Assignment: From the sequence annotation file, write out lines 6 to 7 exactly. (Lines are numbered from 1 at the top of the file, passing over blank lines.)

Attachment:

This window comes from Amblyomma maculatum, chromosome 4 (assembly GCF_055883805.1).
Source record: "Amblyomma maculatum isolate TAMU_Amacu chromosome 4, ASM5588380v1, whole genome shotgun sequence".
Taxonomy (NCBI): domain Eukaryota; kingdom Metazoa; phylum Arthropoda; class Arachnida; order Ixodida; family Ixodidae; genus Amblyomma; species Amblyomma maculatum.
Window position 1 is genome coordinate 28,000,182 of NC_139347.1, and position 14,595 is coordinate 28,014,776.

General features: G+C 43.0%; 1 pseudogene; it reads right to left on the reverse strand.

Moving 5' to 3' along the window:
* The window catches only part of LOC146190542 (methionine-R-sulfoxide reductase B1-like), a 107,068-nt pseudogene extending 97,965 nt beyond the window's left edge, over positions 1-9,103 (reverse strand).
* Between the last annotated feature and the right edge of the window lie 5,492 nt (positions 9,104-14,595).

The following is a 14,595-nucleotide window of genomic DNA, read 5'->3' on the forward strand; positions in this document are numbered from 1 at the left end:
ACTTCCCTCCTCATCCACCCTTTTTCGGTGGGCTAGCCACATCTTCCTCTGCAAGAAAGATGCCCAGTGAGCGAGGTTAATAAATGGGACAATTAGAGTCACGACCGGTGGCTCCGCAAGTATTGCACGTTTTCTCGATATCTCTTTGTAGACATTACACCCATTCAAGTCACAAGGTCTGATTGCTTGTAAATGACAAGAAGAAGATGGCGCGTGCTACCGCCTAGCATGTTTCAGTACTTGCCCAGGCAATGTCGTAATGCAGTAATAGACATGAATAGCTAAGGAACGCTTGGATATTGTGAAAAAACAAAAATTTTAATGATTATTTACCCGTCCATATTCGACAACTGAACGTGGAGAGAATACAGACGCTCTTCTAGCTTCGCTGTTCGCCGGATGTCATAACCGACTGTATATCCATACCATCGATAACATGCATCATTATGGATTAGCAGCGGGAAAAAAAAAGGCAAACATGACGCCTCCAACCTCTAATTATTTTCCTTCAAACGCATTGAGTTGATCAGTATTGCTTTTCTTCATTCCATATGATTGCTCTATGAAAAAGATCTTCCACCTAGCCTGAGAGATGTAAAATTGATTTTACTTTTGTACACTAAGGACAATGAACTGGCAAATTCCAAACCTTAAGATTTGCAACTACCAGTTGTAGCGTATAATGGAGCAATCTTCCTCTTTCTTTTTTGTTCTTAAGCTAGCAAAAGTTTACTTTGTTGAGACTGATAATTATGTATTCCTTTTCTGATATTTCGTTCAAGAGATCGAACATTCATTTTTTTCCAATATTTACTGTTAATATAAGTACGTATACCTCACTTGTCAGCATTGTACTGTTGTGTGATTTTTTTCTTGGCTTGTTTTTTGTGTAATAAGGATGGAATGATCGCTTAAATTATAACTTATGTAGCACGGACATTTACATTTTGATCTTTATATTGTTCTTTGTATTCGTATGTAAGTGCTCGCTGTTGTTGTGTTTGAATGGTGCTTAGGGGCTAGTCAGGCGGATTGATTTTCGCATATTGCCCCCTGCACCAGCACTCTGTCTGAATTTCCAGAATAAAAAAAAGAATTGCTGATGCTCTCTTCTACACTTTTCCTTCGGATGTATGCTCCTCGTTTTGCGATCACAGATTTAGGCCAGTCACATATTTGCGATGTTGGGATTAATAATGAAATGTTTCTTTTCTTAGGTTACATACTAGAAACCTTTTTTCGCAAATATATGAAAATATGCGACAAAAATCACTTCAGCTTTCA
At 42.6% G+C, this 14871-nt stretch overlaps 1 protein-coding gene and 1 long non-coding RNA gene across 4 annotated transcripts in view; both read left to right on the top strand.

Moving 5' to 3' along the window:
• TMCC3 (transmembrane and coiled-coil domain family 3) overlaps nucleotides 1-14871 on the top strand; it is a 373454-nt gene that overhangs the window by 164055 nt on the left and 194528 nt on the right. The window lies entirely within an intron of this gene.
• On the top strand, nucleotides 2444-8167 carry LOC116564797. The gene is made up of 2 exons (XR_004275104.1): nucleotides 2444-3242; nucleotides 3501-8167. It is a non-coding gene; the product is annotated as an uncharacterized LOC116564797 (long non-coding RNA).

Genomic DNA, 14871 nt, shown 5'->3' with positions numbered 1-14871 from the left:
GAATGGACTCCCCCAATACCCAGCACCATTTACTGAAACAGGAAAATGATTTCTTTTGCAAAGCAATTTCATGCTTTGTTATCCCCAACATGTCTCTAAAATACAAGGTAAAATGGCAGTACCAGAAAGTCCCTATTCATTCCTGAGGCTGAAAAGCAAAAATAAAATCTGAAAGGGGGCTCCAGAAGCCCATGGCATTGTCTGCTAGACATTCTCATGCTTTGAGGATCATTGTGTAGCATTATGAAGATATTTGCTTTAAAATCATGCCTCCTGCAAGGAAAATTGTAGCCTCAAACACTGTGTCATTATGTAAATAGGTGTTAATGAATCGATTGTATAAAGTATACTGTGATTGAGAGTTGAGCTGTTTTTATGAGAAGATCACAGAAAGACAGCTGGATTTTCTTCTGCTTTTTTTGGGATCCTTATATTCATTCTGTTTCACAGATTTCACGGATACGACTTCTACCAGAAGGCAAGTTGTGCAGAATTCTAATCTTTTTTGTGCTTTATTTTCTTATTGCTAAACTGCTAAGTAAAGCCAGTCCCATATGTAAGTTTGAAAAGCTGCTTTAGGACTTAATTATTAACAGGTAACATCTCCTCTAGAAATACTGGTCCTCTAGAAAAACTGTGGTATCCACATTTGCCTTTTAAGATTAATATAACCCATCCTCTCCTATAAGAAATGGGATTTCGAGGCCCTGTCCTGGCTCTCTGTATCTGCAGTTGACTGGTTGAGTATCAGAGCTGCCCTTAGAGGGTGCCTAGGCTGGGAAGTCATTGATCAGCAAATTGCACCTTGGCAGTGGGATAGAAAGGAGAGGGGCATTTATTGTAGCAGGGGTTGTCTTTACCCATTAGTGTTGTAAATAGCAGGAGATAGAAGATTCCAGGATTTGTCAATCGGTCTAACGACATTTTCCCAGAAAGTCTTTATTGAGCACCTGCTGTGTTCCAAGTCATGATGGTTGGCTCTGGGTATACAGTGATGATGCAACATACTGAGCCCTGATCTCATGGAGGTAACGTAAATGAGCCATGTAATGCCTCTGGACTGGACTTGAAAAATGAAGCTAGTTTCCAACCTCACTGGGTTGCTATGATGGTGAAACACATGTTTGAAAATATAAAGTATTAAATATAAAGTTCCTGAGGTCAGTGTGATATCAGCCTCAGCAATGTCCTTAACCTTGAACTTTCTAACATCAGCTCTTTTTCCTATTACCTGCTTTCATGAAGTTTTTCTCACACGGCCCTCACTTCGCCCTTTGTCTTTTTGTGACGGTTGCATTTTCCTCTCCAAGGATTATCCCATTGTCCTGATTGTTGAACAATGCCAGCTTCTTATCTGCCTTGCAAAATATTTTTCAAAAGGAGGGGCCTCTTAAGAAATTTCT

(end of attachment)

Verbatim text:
Moving 5' to 3' along the window:
* The window catches only part of LOC146190542 (methionine-R-sulfoxide reductase B1-like), a 107,068-nt pseudogene extending 97,965 nt beyond the window's left edge, over positions 1-9,103 (reverse strand).